And anyways, 200 grand is an astoundingly high ceiling for bug bounties; highest I've ever seen paid out was a "meager" 20k by Uber, and I thought that was a lot of money for a bug program at the time.
>However, Apple won’t turn away new researchers if they provide useful disclosures, and plans to slowly expand the program.
I'm reading this as: if you find a serious bug and report it, you'll get the money.
If you do good work and report it, you'll get paid accordingly.
Either its an open program or a closed program.
A closed program that allows submissions from others is an open program.
What reasons what they have to do it this way? My first guess is to tick some checkbox.
If they had explicitly said that it was an open program, they would have had to scale up their efforts to support the entire world of vulnerability researchers, or risk disappointing people for not responding quickly enough.
Put another way - if you are not part of the invited group, and you submit an issue, but do so poorly, or without a clear Proof-of-Concept, and concise description, you can reasonably expect to hear no response from Apple, with no grounds to complain that they ignored you. But, at the same time, if you have a clear exploit, well documented, with impact and proof-of-concept, then their is still an avenue to submit it to Apple, but it's up to Apple to decide how they wish to prioritize.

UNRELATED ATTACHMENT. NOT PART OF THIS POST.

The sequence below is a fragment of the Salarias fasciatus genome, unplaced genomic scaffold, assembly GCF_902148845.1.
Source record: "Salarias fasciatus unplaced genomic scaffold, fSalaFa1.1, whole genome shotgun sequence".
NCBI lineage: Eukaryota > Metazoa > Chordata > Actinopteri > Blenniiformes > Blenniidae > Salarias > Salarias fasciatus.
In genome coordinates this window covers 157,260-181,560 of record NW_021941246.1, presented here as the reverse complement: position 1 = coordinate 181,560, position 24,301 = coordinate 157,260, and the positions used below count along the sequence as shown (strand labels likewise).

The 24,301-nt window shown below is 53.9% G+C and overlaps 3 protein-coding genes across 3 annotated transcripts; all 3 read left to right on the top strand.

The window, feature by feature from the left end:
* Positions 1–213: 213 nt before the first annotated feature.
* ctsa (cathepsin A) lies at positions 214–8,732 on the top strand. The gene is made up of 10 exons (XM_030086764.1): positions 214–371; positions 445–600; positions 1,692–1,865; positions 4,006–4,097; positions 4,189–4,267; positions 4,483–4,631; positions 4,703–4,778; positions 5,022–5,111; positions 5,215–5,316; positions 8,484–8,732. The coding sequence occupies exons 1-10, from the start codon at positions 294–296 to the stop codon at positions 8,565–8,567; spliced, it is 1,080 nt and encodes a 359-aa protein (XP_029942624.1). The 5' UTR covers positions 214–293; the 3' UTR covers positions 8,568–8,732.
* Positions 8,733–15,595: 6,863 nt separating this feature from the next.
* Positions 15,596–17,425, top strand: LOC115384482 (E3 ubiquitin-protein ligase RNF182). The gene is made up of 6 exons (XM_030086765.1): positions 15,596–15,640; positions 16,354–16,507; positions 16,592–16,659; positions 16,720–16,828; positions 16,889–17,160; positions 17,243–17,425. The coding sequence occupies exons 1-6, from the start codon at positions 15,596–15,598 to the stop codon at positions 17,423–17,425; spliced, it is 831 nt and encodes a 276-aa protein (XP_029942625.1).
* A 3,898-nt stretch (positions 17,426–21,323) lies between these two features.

Thanks, that does make a lot of sense.
My main exposure to bug bounty programs has been through the blog post of submitters, that don't give much insight to the resources/support that e.g. Apple would need to give.
Or it's something in between. Few things in life are or have to be binary -- that's a very CS mindset.
Apple wants to start it as closed, so they have full discretion as to what "others" they will accept (since they've already said they're not just accepting anybody).
This helps them build up their teams and infrastructure for it with the fewer, pre-selected, people, and gives them time to expand (or even evaluate if they need expanding to fully open anyway, perhaps a smaller/controlled list works well enough too).